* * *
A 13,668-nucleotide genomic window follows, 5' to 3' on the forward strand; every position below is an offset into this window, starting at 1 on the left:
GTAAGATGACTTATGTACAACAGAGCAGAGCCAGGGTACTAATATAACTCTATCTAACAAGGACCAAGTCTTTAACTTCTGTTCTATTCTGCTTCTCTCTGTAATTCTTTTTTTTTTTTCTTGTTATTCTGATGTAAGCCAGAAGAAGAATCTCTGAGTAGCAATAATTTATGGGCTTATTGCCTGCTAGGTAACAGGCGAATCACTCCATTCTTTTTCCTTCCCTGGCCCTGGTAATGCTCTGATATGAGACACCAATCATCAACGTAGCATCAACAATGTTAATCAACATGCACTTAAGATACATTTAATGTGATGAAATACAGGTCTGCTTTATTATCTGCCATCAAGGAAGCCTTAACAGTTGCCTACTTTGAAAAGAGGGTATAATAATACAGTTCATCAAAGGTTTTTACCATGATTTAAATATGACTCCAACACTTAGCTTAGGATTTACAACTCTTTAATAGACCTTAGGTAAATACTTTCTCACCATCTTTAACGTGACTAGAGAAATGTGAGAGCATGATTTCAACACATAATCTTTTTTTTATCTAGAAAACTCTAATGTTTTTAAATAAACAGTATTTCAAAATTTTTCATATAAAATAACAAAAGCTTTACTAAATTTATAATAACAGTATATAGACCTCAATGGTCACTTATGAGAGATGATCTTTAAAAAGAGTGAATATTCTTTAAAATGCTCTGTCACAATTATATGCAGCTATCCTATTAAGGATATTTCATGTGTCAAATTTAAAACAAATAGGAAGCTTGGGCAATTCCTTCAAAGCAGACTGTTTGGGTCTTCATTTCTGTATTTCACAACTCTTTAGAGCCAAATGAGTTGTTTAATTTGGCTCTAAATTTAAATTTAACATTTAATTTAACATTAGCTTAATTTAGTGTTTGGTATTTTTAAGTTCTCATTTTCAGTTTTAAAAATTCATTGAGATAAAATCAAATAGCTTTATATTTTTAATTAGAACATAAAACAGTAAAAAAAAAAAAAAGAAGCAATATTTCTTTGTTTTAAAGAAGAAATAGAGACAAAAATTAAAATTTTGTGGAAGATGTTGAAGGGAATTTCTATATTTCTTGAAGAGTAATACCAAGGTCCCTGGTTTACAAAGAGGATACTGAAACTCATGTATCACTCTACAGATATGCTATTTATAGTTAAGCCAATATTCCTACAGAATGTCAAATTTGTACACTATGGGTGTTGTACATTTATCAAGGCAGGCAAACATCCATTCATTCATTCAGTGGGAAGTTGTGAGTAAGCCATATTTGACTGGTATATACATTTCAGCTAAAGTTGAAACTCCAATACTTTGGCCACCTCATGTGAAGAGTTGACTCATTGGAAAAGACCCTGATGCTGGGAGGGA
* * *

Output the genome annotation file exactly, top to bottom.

A 13,668-nucleotide genomic window follows, 5' to 3' on the forward strand; every position below is an offset into this window, starting at 1 on the left:
GTAAGATGACTTATGTACAACAGAGCAGAGCCAGGGTACTAATATAACTCTATCTAACAAGGACCAAGTCTTTAACTTCTGTTCTATTCTGCTTCTCTCTGTAATTCTTTTTTTTTTTTCTTGTTATTCTGATGTAAGCCAGAAGAAGAATCTCTGAGTAGCAATAATTTATGGGCTTATTGCCTGCTAGGTAACAGGCGAATCACTCCATTCTTTTTCCTTCCCTGGCCCTGGTAATGCTCTGATATGAGACACCAATCATCAACGTAGCATCAACAATGTTAATCAACATGCACTTAAGATACATTTAATGTGATGAAATACAGGTCTGCTTTATTATCTGCCATCAAGGAAGCCTTAACAGTTGCCTACTTTGAAAAGAGGGTATAATAATACAGTTCATCAAAGGTTTTTACCATGATTTAAATATGACTCCAACACTTAGCTTAGGATTTACAACTCTTTAATAGACCTTAGGTAAATACTTTCTCACCATCTTTAACGTGACTAGAGAAATGTGAGAGCATGATTTCAACACATAATCTTTTTTTTATCTAGAAAACTCTAATGTTTTTAAATAAACAGTATTTCAAAATTTTTCATATAAAATAACAAAAGCTTTACTAAATTTATAATAACAGTATATAGACCTCAATGGTCACTTATGAGAGATGATCTTTAAAAAGAGTGAATATTCTTTAAAATGCTCTGTCACAATTATATGCAGCTATCCTATTAAGGATATTTCATGTGTCAAATTTAAAACAAATAGGAAGCTTGGGCAATTCCTTCAAAGCAGACTGTTTGGGTCTTCATTTCTGTATTTCACAACTCTTTAGAGCCAAATGAGTTGTTTAATTTGGCTCTAAATTTAAATTTAACATTTAATTTAACATTAGCTTAATTTAGTGTTTGGTATTTTTAAGTTCTCATTTTCAGTTTTAAAAATTCATTGAGATAAAATCAAATAGCTTTATATTTTTAATTAGAACATAAAACAGTAAAAAAAAAAAAAAGAAGCAATATTTCTTTGTTTTAAAGAAGAAATAGAGACAAAAATTAAAATTTTGTGGAAGATGTTGAAGGGAATTTCTATATTTCTTGAAGAGTAATACCAAGGTCCCTGGTTTACAAAGAGGATACTGAAACTCATGTATCACTCTACAGATATGCTATTTATAGTTAAGCCAATATTCCTACAGAATGTCAAATTTGTACACTATGGGTGTTGTACATTTATCAAGGCAGGCAAACATCCATTCATTCATTCAGTGGGAAGTTGTGAGTAAGCCATATTTGACTGGTATATACATTTCAGCTAAAGTTGAAACTCCAATACTTTGGCCACCTCATGTGAAGAGTTGACTCATTGGAAAAGACCCTGATGCTGGGAGGGA